A first stop to contemplate that medieval world on a day out of London was Salisbury Cathedral. Some 90 miles west of London, the cathedral is most famous for its ever-so-slightly skewed spire, at 404 feet, the tallest in Great Britain. The cathedral sits in the middle of an immense greensward in the middle of the town of the same name. Because of its easy access from London and nearness to Stonehenge, it has a heavy influx of tourists.
As we approached the entrance, the magnitude of the attraction was evident with lines of tour buses in a parking lot disgorging passengers. We joined the crowd to enter a medieval world from floor to vaulting.
The foundation stone was laid in 1220 and consecrated in 1258 but the cathedral isn’t far from the ruins of an Iron Age settlement, later Roman fort and then a Norman town known as Old Sarum where an earlier cathedral once stood. The stones of that cathedral were used to build an English Gothic architectural wonder where we stood among the others gazing upward at the vaulting supporting the building. Most extraordinary are the curving scissors arches leaping into the air where the nave and arms meet to form the traditional shape of a cross. The mason, Master Nicholas of Ely, who designed and oversaw the workers didn’t need computer programs – his architectural vision and skill was in his brilliant mind and hands.
The discussion over a sandwich of crusty country bread filled with cheddar and diving Wiltshire ham washed down with local ale, centered on what to see next. Stonehenge is jammed, Avebury sounded interesting, but where I’d long to go for years was Wells. Our driver blanched when he thought I said Wales but after convincing him that wasn’t the case, we headed cross country to the small town set in the rolling Mendip hills deep in Somerset. And there I found my transcendent experience: The thin space where sacred and profane meet.
The small town of Wells is without railroad or freeway connections and therefore lacks day-trippers. It exudes a sense of peace because the center of life is the magnificent Gothic cathedral. The first known settlement was around a holy well in Late Roman times: 400 – 600 AD, a time when the Roman Empire had collapsed and England was a conglomeration of small Saxon kingdoms. The King of Wessex gave land for a church to a bishop in 705. The small church became a cathedral in 909. The foundation for the current masterpiece, the first Gothic-style church with its pointed arches and abundance of stained-glass windows in England, was laid in 1175 but the building wasn’t completed until 1508, a testament to the power of faith to persevere.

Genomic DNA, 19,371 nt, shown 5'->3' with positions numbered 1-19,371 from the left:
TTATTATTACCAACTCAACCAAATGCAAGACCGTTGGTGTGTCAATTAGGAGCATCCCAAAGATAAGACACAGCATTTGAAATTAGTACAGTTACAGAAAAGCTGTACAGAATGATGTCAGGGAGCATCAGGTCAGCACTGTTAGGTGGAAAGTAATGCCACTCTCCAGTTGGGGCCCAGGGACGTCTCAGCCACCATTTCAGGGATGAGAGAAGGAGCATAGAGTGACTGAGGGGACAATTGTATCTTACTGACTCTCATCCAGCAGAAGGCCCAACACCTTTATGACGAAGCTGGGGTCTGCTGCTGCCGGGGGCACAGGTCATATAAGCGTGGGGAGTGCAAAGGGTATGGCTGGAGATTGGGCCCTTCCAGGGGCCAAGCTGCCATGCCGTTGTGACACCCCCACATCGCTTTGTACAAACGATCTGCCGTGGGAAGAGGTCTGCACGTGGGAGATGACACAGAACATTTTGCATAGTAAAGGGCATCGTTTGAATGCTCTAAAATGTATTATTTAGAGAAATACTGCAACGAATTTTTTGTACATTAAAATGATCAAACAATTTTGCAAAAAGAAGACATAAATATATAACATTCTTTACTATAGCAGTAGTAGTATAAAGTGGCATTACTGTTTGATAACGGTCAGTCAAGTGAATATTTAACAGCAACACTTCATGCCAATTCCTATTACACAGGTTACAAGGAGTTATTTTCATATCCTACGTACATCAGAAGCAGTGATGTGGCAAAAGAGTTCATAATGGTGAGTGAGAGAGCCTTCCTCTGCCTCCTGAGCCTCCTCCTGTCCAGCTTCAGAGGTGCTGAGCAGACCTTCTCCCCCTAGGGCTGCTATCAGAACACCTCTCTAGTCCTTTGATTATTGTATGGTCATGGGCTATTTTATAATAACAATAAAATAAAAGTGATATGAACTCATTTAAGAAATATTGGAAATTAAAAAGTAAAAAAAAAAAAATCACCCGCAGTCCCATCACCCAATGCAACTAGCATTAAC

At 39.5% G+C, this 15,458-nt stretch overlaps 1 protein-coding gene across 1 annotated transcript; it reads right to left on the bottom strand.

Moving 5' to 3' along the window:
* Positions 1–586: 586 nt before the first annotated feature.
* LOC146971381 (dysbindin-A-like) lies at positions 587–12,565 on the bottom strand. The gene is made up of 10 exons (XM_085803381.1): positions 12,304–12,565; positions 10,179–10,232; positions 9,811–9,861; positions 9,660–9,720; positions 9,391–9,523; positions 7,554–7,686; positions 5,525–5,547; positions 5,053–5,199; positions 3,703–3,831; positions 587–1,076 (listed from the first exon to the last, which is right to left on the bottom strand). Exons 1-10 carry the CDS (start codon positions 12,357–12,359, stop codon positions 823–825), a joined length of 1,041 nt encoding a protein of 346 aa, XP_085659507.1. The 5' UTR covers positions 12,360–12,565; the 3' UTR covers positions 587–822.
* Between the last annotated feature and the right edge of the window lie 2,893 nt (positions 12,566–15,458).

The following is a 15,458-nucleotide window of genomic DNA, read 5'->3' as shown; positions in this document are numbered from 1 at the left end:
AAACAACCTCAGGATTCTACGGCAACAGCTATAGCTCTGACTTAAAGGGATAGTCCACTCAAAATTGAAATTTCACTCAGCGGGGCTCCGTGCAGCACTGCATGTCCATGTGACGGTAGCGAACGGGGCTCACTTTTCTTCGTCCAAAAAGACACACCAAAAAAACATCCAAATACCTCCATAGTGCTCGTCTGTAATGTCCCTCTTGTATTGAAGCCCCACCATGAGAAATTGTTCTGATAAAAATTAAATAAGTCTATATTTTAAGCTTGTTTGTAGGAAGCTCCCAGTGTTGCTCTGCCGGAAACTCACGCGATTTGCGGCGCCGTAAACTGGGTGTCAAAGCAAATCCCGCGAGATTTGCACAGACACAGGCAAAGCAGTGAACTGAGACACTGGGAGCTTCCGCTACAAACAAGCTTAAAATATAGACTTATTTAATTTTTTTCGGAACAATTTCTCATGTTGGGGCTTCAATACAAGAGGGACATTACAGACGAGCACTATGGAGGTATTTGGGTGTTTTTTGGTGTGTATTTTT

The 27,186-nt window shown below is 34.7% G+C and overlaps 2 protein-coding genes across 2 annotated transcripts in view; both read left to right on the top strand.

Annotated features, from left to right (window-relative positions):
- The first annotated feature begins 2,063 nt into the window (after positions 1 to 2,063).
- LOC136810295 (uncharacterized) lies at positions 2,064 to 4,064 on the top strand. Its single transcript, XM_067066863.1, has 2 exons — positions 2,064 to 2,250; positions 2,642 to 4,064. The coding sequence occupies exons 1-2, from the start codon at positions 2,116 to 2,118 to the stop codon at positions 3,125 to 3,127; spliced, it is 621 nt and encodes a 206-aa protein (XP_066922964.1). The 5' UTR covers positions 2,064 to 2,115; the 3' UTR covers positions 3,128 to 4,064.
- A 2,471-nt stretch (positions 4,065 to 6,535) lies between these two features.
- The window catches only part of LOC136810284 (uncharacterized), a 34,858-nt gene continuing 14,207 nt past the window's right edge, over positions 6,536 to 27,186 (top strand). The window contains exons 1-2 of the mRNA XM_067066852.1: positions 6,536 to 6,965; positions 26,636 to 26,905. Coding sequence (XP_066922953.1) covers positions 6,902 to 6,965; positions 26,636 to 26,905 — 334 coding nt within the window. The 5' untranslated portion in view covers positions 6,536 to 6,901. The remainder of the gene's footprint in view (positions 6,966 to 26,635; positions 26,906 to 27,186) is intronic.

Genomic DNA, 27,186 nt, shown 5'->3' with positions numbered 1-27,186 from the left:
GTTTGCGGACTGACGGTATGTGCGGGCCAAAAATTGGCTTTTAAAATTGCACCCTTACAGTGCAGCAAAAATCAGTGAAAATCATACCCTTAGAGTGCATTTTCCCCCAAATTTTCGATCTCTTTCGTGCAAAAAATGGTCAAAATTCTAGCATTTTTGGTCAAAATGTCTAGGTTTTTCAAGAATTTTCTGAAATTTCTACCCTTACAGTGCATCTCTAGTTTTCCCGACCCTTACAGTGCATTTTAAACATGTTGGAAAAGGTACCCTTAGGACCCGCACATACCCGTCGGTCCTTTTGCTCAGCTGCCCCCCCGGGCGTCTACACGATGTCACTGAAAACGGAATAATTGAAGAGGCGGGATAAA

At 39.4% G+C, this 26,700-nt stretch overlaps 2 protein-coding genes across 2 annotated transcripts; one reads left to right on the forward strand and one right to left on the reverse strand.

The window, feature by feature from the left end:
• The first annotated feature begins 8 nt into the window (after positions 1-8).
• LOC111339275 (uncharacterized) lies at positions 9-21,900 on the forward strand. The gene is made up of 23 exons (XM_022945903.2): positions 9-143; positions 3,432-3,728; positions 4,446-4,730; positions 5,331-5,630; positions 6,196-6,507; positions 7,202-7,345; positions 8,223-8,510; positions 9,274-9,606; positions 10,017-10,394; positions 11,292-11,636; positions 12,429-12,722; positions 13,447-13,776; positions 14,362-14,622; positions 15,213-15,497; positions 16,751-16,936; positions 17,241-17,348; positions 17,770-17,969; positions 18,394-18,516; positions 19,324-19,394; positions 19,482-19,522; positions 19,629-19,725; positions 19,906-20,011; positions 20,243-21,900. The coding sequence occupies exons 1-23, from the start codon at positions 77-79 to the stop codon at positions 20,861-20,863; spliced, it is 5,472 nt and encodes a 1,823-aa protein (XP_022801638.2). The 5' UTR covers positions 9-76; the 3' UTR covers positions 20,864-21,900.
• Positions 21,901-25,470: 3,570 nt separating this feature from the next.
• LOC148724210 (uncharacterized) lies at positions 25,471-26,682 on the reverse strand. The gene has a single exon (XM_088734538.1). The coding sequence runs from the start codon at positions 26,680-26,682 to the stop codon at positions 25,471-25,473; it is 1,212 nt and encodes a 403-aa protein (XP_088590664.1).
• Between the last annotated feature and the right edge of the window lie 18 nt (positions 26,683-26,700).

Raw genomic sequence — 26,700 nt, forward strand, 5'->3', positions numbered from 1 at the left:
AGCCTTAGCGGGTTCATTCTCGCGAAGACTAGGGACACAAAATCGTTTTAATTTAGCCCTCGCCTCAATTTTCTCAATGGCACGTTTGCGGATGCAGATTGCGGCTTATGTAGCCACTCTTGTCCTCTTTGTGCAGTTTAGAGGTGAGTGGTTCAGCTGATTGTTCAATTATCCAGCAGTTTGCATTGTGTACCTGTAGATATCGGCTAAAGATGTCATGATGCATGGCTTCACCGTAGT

Visitors were few and quiet allowing us to wander at will and to contemplate the structure in a hushed atmosphere. Time stood still, or even ran backward. The entrance to the nave made me think that the ribbing on the ceiling was like looking into the insides of a fish or whale—a view Jonah might have seen. But again, it was the scissors arches that captured my awe. How could have William Joy, the master mason in 1338, known that to brace the central tower he needed to build magnificent swoops of stone on three sides of each of the four pillars? They were a divine inspiration.
Time slowed as we wandered the vast space, contemplating the beautiful Nave, Lady Chapel, Cloisters, and the substantial area behind the main altar called the Quire and Retroquire. The lower part of the beautiful windows are a simple jumble of glass – the remnants of the biblical scenes smashed in a time of religious strife in the 17th century.
But we returned repeatedly to the arches to wonder at their perfection and to imagine the candle-lit processions with Choristers chanting and singing as they still do.
All was silent as I imagined Evensong in my mind’s eye.
Around the sides are seats where the Canons, who managed the church and its business affairs, sat under their name; their assistants, the Vicars, sat at their feet. In the center of the room is a pillar with 32 vaulted ribs springing from it as if it were a fountain.
The windows are mostly clear glass as the originals were smashed in the 17thcentury as they had been in the main church. We crept carefully down the stairs that that resembled a gush of cascading water imagining how many Canons and Vicars must have lost their balance and fallen to their deaths as they descended in flickering candlelight.
We paused for reflection in an ancient graveyard
before strolling in the lovely quintessentially English Vicar’s Close, a stone-paved street connected to the church by an overpass called the Chain Bridge. The street is lined with about twenty lovely homes and gardens, originally built in 1348, and still occupied by fortunate cathedral staff such as the Organist and choir master. Although I have no doubt the interiors of the homes are modern and have high-speed internet, the exterior of the Close is an English dream encapsulating everything magical about English villages.
Too soon, it was time to leave.
We headed east back to London, stopping along the way to allow a herd of cows heading for their own barn. Traffic stops at milking time in the countryside. But as we approached London the present day took over and the conversation returned to the subject on everyone’s mind: Brexit and what the future held.
Constable painting from Wikipedia, pubic domain